Hydrangeas are medium sized deciduous shrubs with large leaves and attractive, long-lasting summer flowers. The large showy flowers appear in midsummer to late summer and vary in form from flat “Lacecap” clusters, to big globe shaped flowers to tall upright panicles. Flower color on the blue varieties will vary from pink to blue depending on how acidic the soil is. Hydrangeas prefer sun to partial shade and moist, well drained soil.
Arborescens (Smooth) Hydrangea
This New England native boasts large clusters of 4-6” dull white to pink flowers from June into later summer. These shrubs are hardy to zone 4 and prefer sun to partial shade. Most have a mounding habit and will grow 3 to 5 feet tall and 4 to 6 feet wide. Varieties include: Annabelle (white flowers) and Invincible Spirit (pink flowers).
(Big Leaf & Lacecap)
This rounded, deciduous shrub will quickly grow between 3 and 6 feet tall and just as wide. Numerous cultivars make a flower description difficult; however, they are all magnificent. Flower colors range from white and pink to purple and blue.
Most varieties bloom from July through August, some lasting longer. For the Big Leaf Hydrangeas, flower color depends on the soil pH; acid soil procedures blue flowers, alkaline produces pink. Of the listed varieties below, these seem to be the hardiest and the most consistent flowering of the Macrophyllas for our area.
Varieties include: Endless Summer, Twist & Shout, Blushing Bride, and Big Daddy, Glowing Embers, and Nikko Blue.
Paniculata (Panicle) Hydrangea
Hardy to zone 4, this hydrangea’s branching resembles a fountain; branches come from one central point and cascade over. A taller variety, these can reach heights of 6 to 10 feet. Panicle hydrangeas can also come in a tree form. White flowers emerge in mid July and mature to pinkish hue by September. Flowers are very fragrant and great for cutting and drying.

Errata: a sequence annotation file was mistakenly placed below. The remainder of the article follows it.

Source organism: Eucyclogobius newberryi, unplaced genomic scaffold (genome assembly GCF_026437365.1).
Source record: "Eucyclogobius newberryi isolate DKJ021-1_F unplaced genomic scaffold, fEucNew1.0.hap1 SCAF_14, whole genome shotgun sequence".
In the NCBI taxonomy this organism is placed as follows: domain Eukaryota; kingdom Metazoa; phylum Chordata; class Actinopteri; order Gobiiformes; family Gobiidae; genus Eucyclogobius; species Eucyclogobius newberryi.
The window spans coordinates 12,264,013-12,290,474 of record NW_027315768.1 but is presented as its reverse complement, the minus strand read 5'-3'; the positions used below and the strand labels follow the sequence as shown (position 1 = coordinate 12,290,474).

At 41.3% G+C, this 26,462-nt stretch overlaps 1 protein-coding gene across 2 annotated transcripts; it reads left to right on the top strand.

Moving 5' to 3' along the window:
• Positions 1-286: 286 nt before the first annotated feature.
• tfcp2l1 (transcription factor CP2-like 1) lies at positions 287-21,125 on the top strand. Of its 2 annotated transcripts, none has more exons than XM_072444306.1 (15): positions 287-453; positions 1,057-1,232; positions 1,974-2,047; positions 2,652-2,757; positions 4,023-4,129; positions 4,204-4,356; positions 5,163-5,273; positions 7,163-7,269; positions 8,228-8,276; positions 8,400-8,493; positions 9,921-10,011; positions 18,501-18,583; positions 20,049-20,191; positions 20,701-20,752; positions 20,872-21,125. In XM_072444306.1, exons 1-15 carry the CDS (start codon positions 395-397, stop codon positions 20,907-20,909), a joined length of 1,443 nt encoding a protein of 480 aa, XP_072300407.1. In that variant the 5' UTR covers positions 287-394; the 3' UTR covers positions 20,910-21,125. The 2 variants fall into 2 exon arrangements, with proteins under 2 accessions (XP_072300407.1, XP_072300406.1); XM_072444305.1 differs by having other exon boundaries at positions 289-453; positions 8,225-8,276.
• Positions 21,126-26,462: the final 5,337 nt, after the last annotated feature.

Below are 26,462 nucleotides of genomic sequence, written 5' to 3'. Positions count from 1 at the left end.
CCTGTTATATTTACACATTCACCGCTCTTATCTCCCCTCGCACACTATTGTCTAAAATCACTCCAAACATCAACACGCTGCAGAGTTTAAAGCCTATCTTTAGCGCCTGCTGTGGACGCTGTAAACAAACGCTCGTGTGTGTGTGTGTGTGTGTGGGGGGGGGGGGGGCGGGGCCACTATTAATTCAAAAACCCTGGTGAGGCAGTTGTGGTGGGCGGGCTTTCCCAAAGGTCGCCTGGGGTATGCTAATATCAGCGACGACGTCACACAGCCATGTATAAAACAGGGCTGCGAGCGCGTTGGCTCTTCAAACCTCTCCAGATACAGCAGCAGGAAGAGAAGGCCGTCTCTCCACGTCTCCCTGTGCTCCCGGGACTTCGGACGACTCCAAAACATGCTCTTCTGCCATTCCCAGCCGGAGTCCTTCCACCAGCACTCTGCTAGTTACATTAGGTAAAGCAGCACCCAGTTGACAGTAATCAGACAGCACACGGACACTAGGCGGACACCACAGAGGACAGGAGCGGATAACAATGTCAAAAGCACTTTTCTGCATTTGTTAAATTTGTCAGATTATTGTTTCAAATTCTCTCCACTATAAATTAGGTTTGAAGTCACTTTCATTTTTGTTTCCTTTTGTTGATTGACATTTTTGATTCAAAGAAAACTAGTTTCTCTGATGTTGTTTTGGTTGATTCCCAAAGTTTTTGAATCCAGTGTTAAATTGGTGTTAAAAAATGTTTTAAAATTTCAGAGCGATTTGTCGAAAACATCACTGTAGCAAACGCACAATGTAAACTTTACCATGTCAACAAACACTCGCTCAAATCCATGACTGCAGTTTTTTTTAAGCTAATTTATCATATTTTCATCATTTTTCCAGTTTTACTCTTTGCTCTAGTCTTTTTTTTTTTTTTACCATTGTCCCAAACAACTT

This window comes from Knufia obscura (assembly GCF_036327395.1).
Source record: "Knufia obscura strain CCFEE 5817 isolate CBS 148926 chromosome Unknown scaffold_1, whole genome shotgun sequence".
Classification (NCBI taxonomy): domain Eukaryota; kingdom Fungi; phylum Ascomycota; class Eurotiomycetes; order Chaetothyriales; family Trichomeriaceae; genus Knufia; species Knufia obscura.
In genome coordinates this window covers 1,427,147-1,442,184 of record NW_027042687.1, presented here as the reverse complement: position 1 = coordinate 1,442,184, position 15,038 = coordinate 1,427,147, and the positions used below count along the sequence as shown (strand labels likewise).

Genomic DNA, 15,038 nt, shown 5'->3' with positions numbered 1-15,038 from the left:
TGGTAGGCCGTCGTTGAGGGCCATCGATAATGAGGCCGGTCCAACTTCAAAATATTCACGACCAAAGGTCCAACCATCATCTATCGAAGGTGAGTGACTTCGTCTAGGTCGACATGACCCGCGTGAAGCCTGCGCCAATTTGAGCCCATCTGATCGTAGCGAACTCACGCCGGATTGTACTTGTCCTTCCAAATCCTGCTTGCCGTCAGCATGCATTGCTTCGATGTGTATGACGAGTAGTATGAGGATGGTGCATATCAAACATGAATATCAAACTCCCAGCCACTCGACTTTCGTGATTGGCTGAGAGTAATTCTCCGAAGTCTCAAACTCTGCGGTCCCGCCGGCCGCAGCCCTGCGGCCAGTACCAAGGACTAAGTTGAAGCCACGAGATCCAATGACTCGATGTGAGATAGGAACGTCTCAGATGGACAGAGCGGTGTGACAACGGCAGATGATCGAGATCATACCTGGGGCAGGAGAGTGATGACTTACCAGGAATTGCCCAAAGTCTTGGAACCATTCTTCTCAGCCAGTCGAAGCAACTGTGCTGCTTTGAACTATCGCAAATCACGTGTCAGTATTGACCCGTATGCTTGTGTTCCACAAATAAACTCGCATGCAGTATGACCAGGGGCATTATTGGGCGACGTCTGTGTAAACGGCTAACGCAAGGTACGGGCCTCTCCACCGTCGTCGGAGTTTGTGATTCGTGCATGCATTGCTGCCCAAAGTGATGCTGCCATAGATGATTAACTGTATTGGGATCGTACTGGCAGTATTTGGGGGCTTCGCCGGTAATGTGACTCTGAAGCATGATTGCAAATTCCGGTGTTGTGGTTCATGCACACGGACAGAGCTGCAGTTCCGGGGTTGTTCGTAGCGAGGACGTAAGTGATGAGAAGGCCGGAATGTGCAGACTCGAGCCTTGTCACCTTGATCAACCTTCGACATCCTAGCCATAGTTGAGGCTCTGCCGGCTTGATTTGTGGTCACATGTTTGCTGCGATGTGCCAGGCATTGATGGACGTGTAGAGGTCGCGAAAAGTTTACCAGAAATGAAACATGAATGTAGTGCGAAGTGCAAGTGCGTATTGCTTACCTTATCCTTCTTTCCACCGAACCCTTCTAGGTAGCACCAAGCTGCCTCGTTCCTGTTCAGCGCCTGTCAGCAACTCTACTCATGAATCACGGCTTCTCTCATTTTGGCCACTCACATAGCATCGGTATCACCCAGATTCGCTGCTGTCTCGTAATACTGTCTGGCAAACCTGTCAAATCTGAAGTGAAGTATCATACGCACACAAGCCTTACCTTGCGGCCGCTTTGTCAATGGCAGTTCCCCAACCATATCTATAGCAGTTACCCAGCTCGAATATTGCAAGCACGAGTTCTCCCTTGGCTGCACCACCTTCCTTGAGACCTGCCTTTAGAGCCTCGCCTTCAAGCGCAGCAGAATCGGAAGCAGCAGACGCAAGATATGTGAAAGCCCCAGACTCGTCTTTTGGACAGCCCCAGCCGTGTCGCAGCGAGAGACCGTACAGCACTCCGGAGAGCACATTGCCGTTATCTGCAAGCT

Varieties include: Pee Gee, Kyushu, Limelight, Pink Diamond, and Tardiva.
Quercifolia (Oakleaf) Hydrangea
These plants are wider than they are tall and can get as tall as 8 feet, but most do not exceed 4 to 6 feet. The oak-like leaf shape is a dark green color throughout the summer turning to shades of red, purple, and even orange. The clusters of flowers are upright and pyramidal and can reach 10” long. As the flowers age, they turn to a lovely shade of pink in the late summer and into fall. Varieties include: Oakleaf and Snow Queen.
Pruning & Deadheading
Hydrangeas are very forgiving and will not suffer if left un-pruned. In fact, young, recently planted shrubs are best left alone. Deadheading spent flowers will encourage new buds to set and bloom throughout the season; cutting blooms actually encourages more flowers. Leaving spent blooms on the plant through the winter adds interest and helps to insulate new buds. Do not prune spent blooms in the spring; you may risk pruning off new flower buds. Unless you are trying to maintain size, pruning Hydrangeas should only be done when necessary and only immediately after the flower is beginning to brown. Any longer after that, you may trim off next year’s flower buds.